Woman Jailed for “Insulting the President” Must Be Released and Permitted to Continue Human Rights Work
(New York) – Amnesty International today called on the Iranian authorities to release journalist and women’s rights activist Zhila Bani-Yaghoub, who was summoned to the notorious Evin Prison on Sunday to begin a one-year sentence. Amnesty International considers her to be a prisoner of conscience held solely for speaking out against authorities and reporting on human rights.
Bani-Yaghoub, the editor of the Focus on Iranian Women website, was convicted of "spreading propaganda against the system” and “insulting the president.” In addition to her imprisonment, she has been banned from media and journalistic activities for 30 years.
“The Iranian authorities must immediately and unconditionally release Zhila Bani-Yaghoub, who is a prisoner of conscience held solely for peacefully exercising her rights to freedom of expression, and allow her to resume her work,” said Ann Harrison, Amnesty International’s deputy program director for Middle East and North Africa.
“Journalists in Iran face numerous restrictions on their legitimate work, including peaceful criticism of the authorities and reporting on human rights. The Iranian authorities must relax unlawful restrictions on them and release all journalists held solely for their journalism and human rights work.”
Bani-Yaghoub had previously been tried and acquitted of similar charges on three occasions, and in April 2011 was further charged with "having a personal blog without any authorization from government authorities."
She received the 2009 Courage in Journalism prize by the International Women's Media Foundation in 2009 and the Freedom of Speech Award from Reporters Without Borders in 2010.
Bani-Yaghoub, whose husband, Bahman Ahmadi Amou'i (or Amouie), was editor at the business daily paper Sarmayeh before he was imprisoned, was arrested alongside her in 2009, shortly after the controversial presidential victory of Mahmoud Ahmadinejad.
She was released two months later, but her husband remains in prison where he is serving a five-year prison sentence for "gathering and colluding with intent to harm national security," "spreading propaganda against the system," "disrupting public security," and "insulting the president."
On June 26, Bahman Ahmadi Amou'i was transferred from Evin Prison to Raja’i Shahr Prison where he is held in “internal exile." He was not allowed family visits for the first 50 days of confinement.
Amnesty International has also repeatedly called on the Iranian authorities to immediately release other prisoners of conscience, including journalist and political activist Isa Saharkhiz, who was detained without charge or trial for more than a year before being sentenced in September 2010 to three years’ imprisonment for “insulting the country’s leadership” and “propaganda against the system.”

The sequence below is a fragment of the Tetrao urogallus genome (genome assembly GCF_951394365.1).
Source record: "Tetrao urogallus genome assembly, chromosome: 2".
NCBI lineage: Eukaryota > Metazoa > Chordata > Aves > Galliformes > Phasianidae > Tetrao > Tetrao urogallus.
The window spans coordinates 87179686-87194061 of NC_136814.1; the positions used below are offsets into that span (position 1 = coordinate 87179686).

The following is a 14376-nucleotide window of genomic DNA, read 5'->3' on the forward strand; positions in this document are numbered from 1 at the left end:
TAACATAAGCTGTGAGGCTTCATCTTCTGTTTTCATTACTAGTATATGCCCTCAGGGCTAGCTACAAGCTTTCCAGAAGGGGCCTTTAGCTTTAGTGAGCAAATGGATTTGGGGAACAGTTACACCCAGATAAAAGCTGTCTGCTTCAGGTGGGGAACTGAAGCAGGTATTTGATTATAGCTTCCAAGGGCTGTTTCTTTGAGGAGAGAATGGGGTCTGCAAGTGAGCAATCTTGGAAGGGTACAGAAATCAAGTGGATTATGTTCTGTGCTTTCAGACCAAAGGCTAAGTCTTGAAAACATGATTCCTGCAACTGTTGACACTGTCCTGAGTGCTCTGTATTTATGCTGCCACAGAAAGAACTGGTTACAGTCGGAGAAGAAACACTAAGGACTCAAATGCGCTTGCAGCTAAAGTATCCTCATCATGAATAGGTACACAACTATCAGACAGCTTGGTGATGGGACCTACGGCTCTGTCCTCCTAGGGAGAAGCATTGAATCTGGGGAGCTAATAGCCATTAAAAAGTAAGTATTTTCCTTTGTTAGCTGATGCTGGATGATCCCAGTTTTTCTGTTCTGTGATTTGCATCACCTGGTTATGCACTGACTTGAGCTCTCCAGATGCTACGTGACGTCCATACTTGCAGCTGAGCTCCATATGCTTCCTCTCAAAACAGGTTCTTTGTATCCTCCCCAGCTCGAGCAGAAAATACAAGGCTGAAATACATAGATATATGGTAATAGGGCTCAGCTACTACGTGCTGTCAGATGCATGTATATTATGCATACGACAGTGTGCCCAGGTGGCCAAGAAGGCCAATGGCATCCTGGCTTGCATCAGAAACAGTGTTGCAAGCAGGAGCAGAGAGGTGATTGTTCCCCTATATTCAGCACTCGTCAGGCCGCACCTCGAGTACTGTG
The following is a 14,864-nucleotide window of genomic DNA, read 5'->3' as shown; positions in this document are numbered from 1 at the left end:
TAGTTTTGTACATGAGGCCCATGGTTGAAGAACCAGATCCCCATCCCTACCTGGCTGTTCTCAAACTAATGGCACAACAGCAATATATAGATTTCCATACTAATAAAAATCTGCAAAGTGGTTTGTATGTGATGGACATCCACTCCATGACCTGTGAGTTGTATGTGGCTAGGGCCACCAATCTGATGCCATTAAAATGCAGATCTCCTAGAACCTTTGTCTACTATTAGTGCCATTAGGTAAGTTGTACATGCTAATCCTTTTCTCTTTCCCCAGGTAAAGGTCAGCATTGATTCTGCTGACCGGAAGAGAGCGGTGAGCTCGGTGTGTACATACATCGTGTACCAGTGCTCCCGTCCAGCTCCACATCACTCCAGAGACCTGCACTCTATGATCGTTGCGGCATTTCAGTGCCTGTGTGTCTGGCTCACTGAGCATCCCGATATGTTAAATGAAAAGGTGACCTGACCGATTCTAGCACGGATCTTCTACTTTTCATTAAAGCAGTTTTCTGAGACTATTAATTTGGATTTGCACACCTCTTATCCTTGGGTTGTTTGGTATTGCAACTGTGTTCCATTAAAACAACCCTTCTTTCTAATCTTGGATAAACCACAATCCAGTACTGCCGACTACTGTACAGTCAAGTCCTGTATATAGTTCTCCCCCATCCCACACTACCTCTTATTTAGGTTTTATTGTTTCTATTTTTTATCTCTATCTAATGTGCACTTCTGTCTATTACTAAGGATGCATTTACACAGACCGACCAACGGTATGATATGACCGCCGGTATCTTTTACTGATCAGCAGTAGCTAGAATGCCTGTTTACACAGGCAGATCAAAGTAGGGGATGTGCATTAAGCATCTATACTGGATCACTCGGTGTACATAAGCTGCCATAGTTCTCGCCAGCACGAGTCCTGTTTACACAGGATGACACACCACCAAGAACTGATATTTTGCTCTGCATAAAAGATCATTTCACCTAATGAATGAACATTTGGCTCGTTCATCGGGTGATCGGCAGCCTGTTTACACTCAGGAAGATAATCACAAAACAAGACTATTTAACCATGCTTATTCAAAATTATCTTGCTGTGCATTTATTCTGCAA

In August 2011, Saharkhiz was sentenced to an additional two years in prison in connection with his previous activities as a journalist, increasing his prison term to five years. Saharkhiz is currently in poor health, and spent the last six months in hospital.
On August 28, 2012 he was moved from hospital to Section 209 of Evin Prison, reported to be run by the Ministry of Intelligence. He started a hunger strike the same day in protest against his transfer, and stopped taking his medication on September 3, 2012.
Iranian journalists have long been persecuted for expressing views contrary to those of the authorities. Dozens have been harassed, detained and imprisoned following unfair trials, and many of those arrested for non-violent professional activities before and after the disputed June 2009 election remain in prison, where they are held in poor conditions and often denied access to family members or fair representation.
Some are in extremely poor health, such as prisoner of conscience Mohammad Sadiq Kaboudvand, a journalist and member of Iran’s Kurdish minority who is serving a 10-and-a-half-year prison term for peaceful journalistic activities.
Some of those who have been released remain under pressure, having been forced to make significant bail payments to secure their release.
Detainees' families have also been harassed or temporarily detained.
Amnesty International is a Nobel Peace Prize-winning grassroots activist organization with more than 3 million supporters, activists and volunteers in more than 150 countries campaigning for human rights worldwide. The organization investigates and exposes abuses, educates and mobilizes the public, and works to protect people wherever justice, freedom, truth and dignity are denied.